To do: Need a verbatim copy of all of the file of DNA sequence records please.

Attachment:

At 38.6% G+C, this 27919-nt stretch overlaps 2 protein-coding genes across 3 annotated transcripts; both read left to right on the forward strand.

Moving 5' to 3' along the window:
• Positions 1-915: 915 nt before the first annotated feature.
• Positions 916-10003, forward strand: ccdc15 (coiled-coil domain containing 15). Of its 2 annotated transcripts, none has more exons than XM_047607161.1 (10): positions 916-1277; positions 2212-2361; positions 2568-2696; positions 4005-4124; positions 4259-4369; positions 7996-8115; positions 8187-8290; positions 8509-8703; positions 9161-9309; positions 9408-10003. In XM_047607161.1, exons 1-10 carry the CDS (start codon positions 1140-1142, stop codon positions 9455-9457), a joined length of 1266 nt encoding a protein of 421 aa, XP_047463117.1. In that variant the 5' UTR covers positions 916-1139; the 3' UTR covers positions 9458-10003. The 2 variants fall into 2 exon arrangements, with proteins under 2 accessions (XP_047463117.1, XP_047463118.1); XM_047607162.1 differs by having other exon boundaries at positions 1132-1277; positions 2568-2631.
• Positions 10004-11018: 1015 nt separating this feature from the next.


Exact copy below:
At 38.6% G+C, this 27919-nt stretch overlaps 2 protein-coding genes across 3 annotated transcripts; both read left to right on the forward strand.

Moving 5' to 3' along the window:
• Positions 1-915: 915 nt before the first annotated feature.
• Positions 916-10003, forward strand: ccdc15 (coiled-coil domain containing 15). Of its 2 annotated transcripts, none has more exons than XM_047607161.1 (10): positions 916-1277; positions 2212-2361; positions 2568-2696; positions 4005-4124; positions 4259-4369; positions 7996-8115; positions 8187-8290; positions 8509-8703; positions 9161-9309; positions 9408-10003. In XM_047607161.1, exons 1-10 carry the CDS (start codon positions 1140-1142, stop codon positions 9455-9457), a joined length of 1266 nt encoding a protein of 421 aa, XP_047463117.1. In that variant the 5' UTR covers positions 916-1139; the 3' UTR covers positions 9458-10003. The 2 variants fall into 2 exon arrangements, with proteins under 2 accessions (XP_047463117.1, XP_047463118.1); XM_047607162.1 differs by having other exon boundaries at positions 1132-1277; positions 2568-2631.
• Positions 10004-11018: 1015 nt separating this feature from the next.